OK, yes I know. The title for my post sounds like a sequel for a “B” movie. Well, in a way it is kind of a sequel. Allow me to explain.
Let’s take a brief trip down (mainframe I/O) memory lane. Its early 2004 and IBM has announced the end of sale/marketing for the 9032-5 ESCON director. It generates lots of excitement. ESCON to FICON migration is the topic of many presentations in 2004-2005 at industry conferences such as SHARE, CMG, IBM Storage Symposium, and the IBM zExpo. It also is the topic of whitepapers and articles in industry publications such as zJournal. New technology from Opticatech (Prizm) emerged that converted FICON to ESCON without the need for a 9032-5. IBM and other vendors start having discussions with customers about moving to FICON, with the 9032-5 announcement helping start the conversation. You see, five years from the end of sale/marketing date is usually the end of support/maintenance (in this case it was supposed to be December 31, 2009 if past was prologue). End users on ESCON did not want to wait until then did they? They needed to move sooner rather than later. Right?
Well, no and no. According to a zJournal Spring 2008 survey of Fortune 1000 companies, 42% still had a significant ESCON install base. In early 2009 IBM stated that on the new System z10 mainframes leaving the production plant, just over 50% of the installed channels were ESCON. In the largest ESCON market (Japan), the 20 largest mainframe customers still had over 50,000 installed 9032-5 ESCON ports to go along with a very large ESCON channel extension install base. To steal a phrase from Mark Twain, the rumors of ESCON’s demise were greatly exaggerated (especially in Japan).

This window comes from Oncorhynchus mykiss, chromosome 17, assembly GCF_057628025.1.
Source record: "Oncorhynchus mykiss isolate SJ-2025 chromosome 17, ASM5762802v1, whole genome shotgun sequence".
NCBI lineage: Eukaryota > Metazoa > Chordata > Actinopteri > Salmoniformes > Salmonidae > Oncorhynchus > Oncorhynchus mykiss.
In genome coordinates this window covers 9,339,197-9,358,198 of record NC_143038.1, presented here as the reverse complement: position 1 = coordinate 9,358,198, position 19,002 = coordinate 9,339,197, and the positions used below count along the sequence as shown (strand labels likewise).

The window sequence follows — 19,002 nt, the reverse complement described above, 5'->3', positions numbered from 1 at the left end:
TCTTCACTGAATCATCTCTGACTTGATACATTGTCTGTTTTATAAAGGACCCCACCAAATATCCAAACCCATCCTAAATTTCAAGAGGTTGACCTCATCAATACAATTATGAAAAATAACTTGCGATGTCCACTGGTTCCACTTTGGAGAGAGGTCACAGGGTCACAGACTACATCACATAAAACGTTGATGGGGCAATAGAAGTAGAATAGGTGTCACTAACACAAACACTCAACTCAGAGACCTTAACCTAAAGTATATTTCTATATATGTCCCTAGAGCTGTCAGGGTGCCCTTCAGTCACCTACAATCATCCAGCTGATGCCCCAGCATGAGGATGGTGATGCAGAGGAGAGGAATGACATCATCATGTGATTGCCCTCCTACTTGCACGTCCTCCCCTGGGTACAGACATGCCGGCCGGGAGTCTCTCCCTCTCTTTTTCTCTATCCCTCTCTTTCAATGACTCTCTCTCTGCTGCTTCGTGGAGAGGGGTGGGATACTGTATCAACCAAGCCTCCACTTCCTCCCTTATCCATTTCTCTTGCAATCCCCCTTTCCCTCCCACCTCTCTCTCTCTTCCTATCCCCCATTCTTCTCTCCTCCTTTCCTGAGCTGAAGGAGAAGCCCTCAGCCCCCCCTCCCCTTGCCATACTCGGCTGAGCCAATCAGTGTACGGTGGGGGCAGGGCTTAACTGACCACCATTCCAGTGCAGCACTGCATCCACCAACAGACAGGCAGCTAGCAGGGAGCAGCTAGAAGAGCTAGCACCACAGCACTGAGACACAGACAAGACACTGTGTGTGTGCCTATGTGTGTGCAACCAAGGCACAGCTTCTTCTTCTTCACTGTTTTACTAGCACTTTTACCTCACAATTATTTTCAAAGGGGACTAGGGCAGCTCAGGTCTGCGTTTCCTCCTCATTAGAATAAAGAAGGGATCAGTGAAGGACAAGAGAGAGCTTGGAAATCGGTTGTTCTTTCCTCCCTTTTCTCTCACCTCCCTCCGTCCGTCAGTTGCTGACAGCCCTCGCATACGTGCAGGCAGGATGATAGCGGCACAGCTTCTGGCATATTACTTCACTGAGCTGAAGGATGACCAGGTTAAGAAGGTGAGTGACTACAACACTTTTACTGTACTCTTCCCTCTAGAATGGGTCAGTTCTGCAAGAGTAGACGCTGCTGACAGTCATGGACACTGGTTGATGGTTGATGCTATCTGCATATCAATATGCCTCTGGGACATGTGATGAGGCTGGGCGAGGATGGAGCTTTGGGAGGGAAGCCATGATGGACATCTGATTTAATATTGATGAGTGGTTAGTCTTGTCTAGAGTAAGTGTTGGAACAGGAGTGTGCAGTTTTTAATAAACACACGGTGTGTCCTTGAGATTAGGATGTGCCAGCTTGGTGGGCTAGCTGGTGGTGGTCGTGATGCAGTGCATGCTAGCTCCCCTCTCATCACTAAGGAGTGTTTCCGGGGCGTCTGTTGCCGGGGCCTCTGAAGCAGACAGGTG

Fast forward to April 2009. The System z10 has been on the market for just over a year. On April 28, 2009 IBM announced the following as a “Statement of General Direction”: “ESCON channels will be phased out. It is IBM’s intent for ESCON channels to be phased out. System z10 EC and System z10BC will be the last servers to support greater than 240 ESCON channels.” In July 2009, IBM announced FICON Express 8 for System z10. In August 2009 IBM announced z/OS V1.11, which contained the general availability of FICON Dynamic Channel Path Management (DCM). In late 2009 and early 2010, DASD vendors made announcements for the general availability of DASD arrays with 8 Gbps FICON connectivity.
But no announcement on end of support/maintenance for the 9032-5.
Or wait, was there somewhere? Out there?
Yes! It turns out that in fall 2009, IBM Japan announced end of support for the 9032-3 and 9032-5 ESCON directors, the 9034-1 ESCON converter, and the 9037-2 Sysplex timer. It just was not publicized outside of Japan. The link to the announcement on the IBM Japan website is below. (Note: you will need to have Google toolbar to translate the page).
IBM has also announced the end of sale of the System z9, effective June 30, 2010. I have no definitive knowledge I can share, but it is widely anticipated that around this timeframe, the next mainframe will be announced (z11 perhaps?).
Brocade is ready to lead the transition from ESCON to FICON. We have a brand new educational workshop for customers and partners on Mainframe Managed Infrastructure evolution. Contact me at firstname.lastname@example.org if interested in scheduling one. We are publishing some new and some updated whitepapers and technical briefs on ESCON to FICON migration.
Updating mainframe infrastructure has typically required a compelling event for customers-such as purchasing a new mainframe platform. Well, assuming IBM announces a new mainframe, they likely will be selling them to customers so there is a compelling event. In Japan, the ESCON end of support/maintenance announcement is another compelling event.
So, the time is now for planning ESCON to FICON migrations (especially in Japan!), And, this time its for real!